A Roosevelt University pharmacy student and leader of a student organization dedicated to preventing misuse of prescription medications has won a 2019 U.S. Public Health Service Excellence in Public Health Pharmacy Award.
Refaela Beqi, 24, now in her final year as a doctoral student in Roosevelt’s three-year College of Pharmacy program, received the competitive award this month in recognition of her efforts to provide education on dangers and signs of substance abuse – which has been a chief goal of the nation’s Surgeon General and U.S. Department of Public Health Service.
“As a pharmacy student, I have a personal interest in medication safety,” said Beqi, a native of Detroit, Mich. and currently a Glendale Heights, Ill. resident.
“At a time when opioid abuse and addiction are raging in this country, I started to realize that more than just medical professionals are affected by this epidemic problem. The future of families, their loved ones and entire communities are at stake here,” said Beqi.
The award-winning student developed an education-training program that touches on what it means to misuse medications; this includes taking meds that are not one’s own and using them in unintended and non-prescribed ways. In addition, the program covers: the U.S. Surgeon General’s goal for eliminating the nation’s opioid epidemic; mental health issues related to substance abuse; potential pitfalls of tobacco and marijuana use; and possible resources for addiction help, including anonymous hotlines, addiction programs, and a Generation Rx website where addicts and family members can go for help.
“Students need to understand and know how to deal with substance abuse issues before they become a tragedy, which is why I decided to initiate this program,” said Beqi.
Approximately three presentations and several activities led by Baqi occurred at Roosevelt’s Chicago and Schaumburg campuses, including in the University’s residence hall where resident assistants - frequently the first line of support for students with substance abuse problems – received training.
“Refaela (Beqi) left no stone unturned during a critical campaign that not only united Roosevelt’s Schaumburg and Chicago campuses in purpose, but also brought together many in the suburbs,” said Cara Brock, assistant professor of clinical sciences at COP who nominated Beqi for the prestigious award.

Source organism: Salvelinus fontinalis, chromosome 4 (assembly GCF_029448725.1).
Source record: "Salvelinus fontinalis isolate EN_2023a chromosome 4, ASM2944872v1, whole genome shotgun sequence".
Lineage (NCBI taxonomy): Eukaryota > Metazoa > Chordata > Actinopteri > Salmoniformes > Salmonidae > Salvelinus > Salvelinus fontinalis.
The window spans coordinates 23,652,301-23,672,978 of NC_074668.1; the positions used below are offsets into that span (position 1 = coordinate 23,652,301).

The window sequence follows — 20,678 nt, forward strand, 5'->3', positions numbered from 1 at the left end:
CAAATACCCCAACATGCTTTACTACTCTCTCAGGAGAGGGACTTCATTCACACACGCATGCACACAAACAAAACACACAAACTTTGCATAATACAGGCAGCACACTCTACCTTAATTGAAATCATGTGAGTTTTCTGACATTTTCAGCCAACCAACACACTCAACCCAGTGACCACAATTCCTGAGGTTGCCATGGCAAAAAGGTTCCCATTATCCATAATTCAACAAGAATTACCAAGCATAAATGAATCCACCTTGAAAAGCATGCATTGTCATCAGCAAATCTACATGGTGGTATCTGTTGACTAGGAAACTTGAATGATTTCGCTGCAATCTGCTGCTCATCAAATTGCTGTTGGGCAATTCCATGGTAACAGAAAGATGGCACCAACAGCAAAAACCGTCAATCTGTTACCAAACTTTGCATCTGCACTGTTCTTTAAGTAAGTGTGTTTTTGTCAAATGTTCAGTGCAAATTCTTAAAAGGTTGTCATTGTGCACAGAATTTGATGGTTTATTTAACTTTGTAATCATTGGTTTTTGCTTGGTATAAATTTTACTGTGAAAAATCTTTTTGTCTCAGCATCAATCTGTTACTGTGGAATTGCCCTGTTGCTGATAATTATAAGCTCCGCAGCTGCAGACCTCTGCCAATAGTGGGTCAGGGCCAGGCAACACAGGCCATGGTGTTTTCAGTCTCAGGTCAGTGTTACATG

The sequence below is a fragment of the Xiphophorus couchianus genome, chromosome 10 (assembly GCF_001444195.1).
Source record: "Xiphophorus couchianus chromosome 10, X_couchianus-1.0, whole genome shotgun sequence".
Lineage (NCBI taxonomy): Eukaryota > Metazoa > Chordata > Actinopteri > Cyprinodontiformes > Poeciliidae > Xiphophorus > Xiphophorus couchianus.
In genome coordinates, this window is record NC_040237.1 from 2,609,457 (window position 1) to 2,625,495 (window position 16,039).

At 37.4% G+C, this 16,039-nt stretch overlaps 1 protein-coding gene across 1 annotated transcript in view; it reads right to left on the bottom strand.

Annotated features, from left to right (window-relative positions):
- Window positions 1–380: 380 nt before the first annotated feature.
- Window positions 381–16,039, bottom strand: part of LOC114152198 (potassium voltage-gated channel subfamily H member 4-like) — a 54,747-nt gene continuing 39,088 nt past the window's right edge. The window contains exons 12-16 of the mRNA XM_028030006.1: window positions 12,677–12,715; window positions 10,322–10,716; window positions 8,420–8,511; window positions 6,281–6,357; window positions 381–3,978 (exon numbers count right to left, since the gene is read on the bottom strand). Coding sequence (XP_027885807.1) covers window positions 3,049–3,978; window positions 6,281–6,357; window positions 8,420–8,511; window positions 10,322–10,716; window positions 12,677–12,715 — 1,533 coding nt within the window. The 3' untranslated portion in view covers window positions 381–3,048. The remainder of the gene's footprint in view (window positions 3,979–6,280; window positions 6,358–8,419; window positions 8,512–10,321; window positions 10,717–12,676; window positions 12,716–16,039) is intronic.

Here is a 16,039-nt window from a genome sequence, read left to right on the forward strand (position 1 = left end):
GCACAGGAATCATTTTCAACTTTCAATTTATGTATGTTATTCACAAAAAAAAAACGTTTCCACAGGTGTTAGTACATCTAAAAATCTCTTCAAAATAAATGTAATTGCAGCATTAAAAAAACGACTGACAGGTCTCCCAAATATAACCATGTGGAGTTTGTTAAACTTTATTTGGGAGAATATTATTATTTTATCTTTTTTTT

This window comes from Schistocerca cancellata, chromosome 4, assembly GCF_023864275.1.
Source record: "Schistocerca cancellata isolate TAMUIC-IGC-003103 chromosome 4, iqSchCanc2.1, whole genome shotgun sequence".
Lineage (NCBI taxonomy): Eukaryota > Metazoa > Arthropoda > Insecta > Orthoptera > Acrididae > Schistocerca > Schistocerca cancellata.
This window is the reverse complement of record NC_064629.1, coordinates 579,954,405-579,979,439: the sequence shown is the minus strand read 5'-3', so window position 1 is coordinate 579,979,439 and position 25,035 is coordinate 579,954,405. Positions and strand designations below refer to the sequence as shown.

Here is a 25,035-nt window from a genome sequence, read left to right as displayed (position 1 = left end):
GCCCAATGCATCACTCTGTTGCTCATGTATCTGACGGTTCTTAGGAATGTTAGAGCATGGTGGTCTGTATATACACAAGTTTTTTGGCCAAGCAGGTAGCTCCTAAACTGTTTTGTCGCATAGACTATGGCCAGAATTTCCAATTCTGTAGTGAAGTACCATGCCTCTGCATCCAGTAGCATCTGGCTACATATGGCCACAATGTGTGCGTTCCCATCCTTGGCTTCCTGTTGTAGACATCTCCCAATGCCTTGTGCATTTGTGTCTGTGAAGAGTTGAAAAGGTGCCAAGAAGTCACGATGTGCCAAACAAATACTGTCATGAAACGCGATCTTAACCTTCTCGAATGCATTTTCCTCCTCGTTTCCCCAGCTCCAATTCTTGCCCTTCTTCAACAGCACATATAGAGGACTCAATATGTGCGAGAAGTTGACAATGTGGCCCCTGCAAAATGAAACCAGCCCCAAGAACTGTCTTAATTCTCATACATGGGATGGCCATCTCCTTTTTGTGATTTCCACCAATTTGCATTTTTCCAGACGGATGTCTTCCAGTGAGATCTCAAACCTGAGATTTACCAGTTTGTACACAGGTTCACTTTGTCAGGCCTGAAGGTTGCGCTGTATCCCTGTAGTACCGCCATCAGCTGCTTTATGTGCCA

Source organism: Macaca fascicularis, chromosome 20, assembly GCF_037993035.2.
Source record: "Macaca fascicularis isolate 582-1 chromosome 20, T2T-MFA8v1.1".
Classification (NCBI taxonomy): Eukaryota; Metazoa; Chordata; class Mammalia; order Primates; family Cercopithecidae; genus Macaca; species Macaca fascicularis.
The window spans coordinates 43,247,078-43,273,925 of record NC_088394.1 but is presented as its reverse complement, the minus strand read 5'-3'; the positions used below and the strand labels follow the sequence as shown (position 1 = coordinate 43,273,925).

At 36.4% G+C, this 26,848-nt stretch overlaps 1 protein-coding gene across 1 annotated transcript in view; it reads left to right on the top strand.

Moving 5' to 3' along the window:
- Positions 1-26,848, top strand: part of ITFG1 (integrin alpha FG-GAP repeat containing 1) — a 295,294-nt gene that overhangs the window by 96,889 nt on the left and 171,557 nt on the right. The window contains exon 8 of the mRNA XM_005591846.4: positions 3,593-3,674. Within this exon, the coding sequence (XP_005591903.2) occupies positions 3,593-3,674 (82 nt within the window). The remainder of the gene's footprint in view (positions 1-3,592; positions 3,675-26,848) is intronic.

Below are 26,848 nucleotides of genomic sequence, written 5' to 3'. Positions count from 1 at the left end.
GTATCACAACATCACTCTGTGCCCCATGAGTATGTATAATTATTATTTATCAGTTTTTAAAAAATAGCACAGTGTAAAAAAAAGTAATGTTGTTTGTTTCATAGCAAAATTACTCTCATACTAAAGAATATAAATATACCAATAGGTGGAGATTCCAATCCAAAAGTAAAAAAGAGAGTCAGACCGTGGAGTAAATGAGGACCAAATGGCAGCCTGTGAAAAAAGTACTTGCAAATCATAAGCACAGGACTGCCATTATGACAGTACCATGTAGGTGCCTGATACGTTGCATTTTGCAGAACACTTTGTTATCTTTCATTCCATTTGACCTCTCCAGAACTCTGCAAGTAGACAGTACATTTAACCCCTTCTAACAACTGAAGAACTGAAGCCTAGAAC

Chair of COP’s Generation Rx through the student chapter affiliated with the American Pharmacist’s Association, Beqi and peers reached hundreds of people during the initiative that also included many off-campus events.
Of note, Beqi and COP student volunteers participated in an outdoor park event in Rosemont, Ill., and in Medication Take Back Days in suburban Buffalo Grove, Palatine, Westmont and Westchester, Ill. At these events hosted in part by local Mariano’s pharmacies, COP students collected and delivered to local police departments expired medications and many dangerous drugs, including opioids that were no longer in use.
The entire initiative received recognition and accolades from the U.S Public Health Service.
“The national recognition of the Excellence in Public Health Pharmacy Award is a significant achievement for Refaela and an honor for our College. The program that Ms. Beqi led demonstrates her commitment to serving fellow Roosevelt students and the community at large and is deserving of this prestigious award. Her efforts serve as a positive example for our entire college,” said Melissa Hogan, dean of COP.
The project has been so impactful that COP’s next Generation Rx student group, led by second-year pharmacy student Jaskarn “Jay” Bawa, will continue to carry Beqi’s torch, delivering even more information about substance abuse to the public during 2019-20.
“She (Beqi) has paved the path for COP to further branch out with information about the importance of properly using medications as well as what to look for and do in the event abuse is taking place,” said Bawa.
During the coming fall term, students affiliated with COP’s Generation Rx organization plan to make presentations at Schaumburg’s Village Hall, the Schaumburg Public Library, before Schaumburg’s Board of Health and at Roosevelt’s residence hall in Chicago, he said.
“We will be inviting the public to come and learn more. It’s an education all of us need, and that we will continue to provide thanks to the foresight of Refaela (Beqi),” said Bawa.